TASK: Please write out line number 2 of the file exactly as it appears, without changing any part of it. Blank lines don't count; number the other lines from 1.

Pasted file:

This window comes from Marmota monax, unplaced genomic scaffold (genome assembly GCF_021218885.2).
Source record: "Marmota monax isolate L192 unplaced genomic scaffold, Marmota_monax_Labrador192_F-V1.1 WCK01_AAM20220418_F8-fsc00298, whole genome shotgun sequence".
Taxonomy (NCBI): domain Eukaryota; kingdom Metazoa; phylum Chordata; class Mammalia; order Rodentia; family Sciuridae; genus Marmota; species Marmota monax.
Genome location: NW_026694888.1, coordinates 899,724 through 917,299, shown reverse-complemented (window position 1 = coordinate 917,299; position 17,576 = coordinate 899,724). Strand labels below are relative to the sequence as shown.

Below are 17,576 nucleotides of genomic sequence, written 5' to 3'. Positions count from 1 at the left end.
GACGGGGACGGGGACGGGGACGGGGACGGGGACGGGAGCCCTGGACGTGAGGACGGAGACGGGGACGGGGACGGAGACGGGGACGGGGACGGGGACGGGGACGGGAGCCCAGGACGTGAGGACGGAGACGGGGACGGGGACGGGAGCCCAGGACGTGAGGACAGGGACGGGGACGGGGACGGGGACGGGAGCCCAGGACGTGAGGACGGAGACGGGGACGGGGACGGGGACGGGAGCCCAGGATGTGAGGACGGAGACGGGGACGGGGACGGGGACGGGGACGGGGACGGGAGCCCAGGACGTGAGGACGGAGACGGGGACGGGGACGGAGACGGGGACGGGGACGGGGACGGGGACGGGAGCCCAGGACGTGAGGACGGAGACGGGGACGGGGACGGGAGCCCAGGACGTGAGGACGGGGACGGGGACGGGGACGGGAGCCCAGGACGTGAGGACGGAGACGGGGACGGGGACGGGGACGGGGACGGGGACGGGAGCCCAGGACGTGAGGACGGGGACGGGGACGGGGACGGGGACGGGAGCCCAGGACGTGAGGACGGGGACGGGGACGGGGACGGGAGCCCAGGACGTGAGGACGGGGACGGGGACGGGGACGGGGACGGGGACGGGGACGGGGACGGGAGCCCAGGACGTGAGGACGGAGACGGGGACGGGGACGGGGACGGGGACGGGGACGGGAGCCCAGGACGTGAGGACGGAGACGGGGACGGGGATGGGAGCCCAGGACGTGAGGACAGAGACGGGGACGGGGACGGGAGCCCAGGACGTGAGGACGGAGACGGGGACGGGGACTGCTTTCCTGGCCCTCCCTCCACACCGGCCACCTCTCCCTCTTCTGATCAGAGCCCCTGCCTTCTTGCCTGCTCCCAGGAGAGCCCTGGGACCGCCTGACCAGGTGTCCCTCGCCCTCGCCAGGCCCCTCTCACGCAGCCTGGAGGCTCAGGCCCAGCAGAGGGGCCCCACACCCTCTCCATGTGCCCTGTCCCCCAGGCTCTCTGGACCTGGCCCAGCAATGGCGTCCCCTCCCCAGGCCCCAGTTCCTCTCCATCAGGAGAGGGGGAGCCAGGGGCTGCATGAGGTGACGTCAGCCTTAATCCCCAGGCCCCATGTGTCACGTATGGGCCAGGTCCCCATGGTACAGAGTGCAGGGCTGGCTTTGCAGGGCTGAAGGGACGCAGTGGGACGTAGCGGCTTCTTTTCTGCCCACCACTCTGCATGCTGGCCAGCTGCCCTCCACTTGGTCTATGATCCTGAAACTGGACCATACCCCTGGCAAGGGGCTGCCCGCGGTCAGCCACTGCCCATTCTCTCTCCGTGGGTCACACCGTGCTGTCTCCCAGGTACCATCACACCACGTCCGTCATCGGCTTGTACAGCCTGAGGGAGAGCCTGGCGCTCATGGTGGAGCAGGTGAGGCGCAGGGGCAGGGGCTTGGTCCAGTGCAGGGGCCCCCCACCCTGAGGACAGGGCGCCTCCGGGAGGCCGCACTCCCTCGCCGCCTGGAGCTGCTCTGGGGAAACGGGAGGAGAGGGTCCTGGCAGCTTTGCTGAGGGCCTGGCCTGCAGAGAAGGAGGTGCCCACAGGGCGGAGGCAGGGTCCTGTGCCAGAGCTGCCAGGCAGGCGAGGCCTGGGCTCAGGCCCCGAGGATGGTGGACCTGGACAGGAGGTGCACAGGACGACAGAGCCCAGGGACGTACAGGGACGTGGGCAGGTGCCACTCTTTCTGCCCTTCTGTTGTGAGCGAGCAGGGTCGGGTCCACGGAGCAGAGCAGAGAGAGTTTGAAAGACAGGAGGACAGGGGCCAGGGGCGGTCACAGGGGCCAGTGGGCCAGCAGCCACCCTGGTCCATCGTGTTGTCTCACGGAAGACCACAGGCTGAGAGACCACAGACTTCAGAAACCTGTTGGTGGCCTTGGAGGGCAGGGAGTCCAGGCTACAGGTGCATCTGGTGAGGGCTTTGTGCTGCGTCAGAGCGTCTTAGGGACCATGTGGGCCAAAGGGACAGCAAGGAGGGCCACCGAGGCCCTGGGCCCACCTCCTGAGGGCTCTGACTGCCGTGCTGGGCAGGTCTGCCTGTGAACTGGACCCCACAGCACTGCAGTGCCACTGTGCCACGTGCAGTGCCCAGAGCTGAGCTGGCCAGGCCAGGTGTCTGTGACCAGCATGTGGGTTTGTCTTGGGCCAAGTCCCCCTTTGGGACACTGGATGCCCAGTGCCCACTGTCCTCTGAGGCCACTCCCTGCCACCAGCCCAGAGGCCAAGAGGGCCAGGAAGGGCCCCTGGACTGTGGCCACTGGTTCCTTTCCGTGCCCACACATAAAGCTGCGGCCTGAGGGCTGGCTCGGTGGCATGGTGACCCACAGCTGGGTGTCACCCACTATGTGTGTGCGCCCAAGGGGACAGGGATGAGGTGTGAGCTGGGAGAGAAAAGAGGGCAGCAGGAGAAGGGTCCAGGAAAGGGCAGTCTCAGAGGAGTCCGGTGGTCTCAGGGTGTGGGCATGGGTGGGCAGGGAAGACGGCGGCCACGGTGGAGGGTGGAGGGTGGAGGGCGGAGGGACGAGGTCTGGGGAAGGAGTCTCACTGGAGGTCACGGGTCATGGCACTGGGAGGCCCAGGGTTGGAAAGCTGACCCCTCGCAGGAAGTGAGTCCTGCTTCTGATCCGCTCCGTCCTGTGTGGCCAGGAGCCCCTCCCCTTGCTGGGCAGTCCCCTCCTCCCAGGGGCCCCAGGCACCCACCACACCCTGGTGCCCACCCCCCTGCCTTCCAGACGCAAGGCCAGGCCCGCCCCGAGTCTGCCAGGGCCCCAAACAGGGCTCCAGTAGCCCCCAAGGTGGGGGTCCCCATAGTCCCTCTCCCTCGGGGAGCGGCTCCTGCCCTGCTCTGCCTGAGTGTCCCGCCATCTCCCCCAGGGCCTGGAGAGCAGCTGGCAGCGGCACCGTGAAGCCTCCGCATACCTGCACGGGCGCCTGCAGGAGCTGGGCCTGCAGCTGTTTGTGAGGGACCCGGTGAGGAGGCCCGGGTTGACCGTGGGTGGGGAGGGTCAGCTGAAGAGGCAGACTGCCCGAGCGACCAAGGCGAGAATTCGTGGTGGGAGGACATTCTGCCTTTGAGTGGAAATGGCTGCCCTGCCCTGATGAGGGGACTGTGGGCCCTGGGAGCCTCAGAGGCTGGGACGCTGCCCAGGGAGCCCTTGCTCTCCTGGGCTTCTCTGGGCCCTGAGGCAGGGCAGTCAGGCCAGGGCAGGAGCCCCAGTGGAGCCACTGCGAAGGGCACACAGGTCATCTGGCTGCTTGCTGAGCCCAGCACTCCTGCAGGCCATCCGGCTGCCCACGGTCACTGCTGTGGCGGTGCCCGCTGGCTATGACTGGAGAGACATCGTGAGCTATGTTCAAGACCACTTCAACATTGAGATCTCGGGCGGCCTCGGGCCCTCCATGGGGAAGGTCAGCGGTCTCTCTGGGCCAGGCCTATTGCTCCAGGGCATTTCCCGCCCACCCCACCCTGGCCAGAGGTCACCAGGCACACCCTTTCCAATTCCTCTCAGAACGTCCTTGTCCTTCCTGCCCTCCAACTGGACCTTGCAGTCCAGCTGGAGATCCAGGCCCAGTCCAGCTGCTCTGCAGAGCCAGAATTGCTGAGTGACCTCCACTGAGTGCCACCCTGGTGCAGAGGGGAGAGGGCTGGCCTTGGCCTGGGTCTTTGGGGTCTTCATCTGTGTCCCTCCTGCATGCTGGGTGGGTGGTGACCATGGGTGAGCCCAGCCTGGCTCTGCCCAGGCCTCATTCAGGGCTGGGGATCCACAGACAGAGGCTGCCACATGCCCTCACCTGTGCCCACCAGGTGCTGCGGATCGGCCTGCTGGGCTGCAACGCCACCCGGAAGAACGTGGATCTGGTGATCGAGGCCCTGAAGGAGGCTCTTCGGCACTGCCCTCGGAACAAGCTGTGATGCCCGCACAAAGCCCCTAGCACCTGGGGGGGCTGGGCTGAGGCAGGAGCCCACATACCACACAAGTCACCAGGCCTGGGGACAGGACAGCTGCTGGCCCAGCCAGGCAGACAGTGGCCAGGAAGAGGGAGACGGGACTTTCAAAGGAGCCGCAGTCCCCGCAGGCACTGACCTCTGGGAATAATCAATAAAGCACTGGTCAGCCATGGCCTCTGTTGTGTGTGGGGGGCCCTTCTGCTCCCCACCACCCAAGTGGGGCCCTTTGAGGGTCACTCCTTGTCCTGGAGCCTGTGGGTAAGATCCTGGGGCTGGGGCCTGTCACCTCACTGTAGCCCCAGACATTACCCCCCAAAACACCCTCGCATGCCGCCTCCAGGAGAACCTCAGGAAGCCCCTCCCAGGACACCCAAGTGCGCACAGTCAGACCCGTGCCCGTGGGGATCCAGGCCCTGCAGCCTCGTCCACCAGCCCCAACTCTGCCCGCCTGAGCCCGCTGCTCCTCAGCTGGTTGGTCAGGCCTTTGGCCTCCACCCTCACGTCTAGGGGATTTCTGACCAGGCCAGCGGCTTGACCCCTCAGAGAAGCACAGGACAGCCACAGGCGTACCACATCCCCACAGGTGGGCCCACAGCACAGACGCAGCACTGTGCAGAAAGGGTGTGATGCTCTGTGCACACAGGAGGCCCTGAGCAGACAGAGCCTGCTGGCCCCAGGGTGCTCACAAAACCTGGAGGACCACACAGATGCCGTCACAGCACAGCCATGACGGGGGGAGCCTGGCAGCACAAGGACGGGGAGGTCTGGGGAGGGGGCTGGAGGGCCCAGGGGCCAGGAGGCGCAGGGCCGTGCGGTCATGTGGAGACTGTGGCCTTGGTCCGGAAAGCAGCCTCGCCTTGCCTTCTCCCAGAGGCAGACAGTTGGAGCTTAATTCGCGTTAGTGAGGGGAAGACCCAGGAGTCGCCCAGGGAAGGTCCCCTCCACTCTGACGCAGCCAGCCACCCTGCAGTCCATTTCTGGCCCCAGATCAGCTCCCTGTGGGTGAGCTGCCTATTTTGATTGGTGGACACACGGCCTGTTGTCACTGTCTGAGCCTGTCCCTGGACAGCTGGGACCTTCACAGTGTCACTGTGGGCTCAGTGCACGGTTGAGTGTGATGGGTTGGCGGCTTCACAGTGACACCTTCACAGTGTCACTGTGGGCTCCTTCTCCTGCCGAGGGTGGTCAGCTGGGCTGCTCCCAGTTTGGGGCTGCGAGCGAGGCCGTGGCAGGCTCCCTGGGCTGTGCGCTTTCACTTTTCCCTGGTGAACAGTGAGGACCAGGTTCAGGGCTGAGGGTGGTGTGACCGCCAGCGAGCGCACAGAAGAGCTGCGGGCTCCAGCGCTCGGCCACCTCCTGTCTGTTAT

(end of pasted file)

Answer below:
Source record: "Marmota monax isolate L192 unplaced genomic scaffold, Marmota_monax_Labrador192_F-V1.1 WCK01_AAM20220418_F8-fsc00298, whole genome shotgun sequence".